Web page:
Learn how to setup and verify your domain name to send your newsletter from a custom email address.
By default, all Letterhead accounts are setup with a custom sending email, so that our customers can send emails upon logging in to their account. However, it's important to note that, to improve email deliverability, the reply-to email address and the sending address should share the same root domain. So, although our email addresses are from warm IPs, if your reply-to address is not '@gmail, or @hotmail, etc.' and you have access to your DNS settings, it is best to go through the process below to request a custom sending domain.
We recommend using a subdomain (i.e. mail, in mail.letterhead.com) to further protect your root domain (i.e. letterhead.com), in case any of your recipients reports your email as spam. Also, if you decide to set it up with your root domain, please note that we will need to setup a separate subdomain to properly track bounces and not impact inbound emails sent to your domain.
Setting up your custom sending domain (video and written instructions below):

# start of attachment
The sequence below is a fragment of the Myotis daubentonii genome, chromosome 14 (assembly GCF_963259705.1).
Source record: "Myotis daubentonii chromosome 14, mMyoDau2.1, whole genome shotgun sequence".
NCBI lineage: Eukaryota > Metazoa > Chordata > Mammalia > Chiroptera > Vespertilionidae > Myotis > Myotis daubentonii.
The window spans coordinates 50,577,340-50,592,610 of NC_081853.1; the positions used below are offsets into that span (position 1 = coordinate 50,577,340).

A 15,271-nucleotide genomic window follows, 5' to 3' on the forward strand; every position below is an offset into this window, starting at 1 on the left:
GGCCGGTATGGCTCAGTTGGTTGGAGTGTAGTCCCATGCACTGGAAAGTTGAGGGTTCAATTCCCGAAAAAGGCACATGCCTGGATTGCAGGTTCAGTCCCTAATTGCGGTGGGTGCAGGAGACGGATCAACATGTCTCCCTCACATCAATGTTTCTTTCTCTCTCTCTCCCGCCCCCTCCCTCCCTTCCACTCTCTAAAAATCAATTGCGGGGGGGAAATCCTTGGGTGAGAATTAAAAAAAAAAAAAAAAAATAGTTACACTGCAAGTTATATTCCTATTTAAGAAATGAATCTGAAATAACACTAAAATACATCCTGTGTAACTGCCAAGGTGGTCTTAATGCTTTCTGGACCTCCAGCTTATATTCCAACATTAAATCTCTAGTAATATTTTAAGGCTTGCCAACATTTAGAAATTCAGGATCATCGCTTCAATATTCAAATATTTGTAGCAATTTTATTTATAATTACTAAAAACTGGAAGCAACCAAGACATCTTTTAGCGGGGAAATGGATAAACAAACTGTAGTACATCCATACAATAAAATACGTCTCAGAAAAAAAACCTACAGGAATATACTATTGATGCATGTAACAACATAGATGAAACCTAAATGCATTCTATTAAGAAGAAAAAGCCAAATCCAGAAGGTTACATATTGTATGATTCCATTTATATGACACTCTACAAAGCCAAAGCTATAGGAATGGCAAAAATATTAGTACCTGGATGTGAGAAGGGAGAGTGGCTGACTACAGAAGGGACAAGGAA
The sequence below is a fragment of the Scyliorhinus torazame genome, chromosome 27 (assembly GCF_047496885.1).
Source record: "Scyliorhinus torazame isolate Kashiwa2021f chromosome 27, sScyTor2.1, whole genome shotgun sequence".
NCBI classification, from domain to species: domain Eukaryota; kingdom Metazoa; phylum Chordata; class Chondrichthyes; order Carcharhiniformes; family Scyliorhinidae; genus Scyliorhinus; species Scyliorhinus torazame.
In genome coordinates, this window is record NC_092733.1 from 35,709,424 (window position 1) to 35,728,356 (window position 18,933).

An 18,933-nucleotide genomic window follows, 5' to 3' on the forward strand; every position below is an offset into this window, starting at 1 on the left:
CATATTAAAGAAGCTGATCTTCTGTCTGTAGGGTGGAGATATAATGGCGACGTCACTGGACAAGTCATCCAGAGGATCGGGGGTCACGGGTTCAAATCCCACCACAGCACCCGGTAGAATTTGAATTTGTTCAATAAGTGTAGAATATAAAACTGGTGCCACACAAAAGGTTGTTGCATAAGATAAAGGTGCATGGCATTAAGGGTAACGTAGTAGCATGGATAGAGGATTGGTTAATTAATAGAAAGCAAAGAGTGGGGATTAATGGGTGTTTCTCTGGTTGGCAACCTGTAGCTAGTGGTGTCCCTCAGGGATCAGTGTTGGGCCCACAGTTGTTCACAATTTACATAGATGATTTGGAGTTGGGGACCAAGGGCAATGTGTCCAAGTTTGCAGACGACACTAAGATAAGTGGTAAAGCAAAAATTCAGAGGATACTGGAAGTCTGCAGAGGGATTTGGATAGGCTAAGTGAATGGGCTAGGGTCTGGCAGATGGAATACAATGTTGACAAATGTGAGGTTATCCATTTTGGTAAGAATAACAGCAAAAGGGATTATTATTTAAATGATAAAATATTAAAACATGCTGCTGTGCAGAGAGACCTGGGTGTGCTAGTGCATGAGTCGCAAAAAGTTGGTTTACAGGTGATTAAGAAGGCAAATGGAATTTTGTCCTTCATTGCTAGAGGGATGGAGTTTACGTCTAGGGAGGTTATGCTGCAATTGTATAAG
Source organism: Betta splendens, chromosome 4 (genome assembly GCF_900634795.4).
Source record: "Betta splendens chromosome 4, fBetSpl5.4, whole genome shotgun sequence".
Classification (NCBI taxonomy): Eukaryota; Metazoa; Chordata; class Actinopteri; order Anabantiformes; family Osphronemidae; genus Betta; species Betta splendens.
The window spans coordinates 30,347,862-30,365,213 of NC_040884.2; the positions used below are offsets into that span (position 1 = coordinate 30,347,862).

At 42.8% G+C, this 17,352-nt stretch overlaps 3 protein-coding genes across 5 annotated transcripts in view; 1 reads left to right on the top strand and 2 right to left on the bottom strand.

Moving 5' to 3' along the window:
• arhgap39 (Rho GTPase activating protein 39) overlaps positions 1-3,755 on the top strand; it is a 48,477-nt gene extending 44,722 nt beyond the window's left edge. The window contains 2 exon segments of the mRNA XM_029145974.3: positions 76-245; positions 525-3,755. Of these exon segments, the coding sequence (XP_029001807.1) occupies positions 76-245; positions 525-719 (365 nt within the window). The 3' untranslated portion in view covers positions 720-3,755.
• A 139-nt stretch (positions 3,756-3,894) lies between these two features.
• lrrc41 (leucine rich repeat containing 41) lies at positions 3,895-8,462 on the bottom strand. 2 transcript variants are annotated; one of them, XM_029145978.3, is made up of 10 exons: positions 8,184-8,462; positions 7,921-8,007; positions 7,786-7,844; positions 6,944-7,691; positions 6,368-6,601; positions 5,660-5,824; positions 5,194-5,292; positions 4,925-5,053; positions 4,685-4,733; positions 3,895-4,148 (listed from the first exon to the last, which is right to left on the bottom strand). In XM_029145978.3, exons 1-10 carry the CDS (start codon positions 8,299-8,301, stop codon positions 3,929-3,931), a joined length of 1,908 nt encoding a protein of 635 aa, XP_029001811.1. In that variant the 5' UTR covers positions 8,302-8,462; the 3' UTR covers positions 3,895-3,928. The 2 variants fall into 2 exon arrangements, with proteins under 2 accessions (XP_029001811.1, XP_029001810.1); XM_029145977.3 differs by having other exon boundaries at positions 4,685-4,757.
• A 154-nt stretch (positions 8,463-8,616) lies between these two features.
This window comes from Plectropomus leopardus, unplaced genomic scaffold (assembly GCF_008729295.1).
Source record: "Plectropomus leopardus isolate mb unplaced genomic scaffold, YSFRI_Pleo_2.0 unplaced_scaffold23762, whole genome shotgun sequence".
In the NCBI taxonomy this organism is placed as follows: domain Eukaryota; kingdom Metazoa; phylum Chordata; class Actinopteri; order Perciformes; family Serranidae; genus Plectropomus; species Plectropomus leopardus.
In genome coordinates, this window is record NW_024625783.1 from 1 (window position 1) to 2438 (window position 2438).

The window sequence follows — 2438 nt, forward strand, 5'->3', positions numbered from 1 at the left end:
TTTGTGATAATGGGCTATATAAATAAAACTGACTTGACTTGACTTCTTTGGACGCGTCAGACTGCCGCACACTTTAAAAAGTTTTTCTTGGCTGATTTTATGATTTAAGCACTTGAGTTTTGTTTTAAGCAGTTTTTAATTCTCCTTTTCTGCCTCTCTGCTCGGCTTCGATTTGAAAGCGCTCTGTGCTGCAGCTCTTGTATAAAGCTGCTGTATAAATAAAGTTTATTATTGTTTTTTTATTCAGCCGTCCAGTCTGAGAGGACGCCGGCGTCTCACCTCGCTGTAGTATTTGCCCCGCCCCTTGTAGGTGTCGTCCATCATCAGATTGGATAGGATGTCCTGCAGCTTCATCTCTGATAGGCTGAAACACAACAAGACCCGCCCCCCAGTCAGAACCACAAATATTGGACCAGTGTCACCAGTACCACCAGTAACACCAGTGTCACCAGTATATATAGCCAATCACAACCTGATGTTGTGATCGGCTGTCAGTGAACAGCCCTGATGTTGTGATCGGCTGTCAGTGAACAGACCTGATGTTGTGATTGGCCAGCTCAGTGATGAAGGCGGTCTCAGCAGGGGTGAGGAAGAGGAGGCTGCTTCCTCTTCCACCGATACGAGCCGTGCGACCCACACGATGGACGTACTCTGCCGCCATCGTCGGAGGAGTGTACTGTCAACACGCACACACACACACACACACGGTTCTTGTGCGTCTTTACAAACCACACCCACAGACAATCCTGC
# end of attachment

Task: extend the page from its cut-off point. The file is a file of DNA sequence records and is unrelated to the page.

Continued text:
- To send newsletters from your custom domain name, submit a support ticket and include your desired domain name and email address (e.g., firstname.lastname@example.org).
- We'll then provide you with two DNS records to update your domain registrar (Google Domains, Godaddy, Namecheap, etc.).
- Once you've made those updates, reply to your support ticket, confirming that you have updated your DNS records.
- We will then verify and update your account, upon successful verification.
Our team will check the sending health of your desired custom domain, as part of this process, and clear it with major ISPs.
Depending on the results, our system may recommend that you use one or more subdomains (for example, newsletter.yourdomain.com), instead of the top-level domain for sending, to improve performance and reduce bounces.
If needed, we will also recommend custom IP addresses. Note that while some consultants recommend custom IPs for every sender, this is typically not needed in practice and usually provides no measurable benefit; your domain and its reputation (along with the content of your emails) are significantly more important.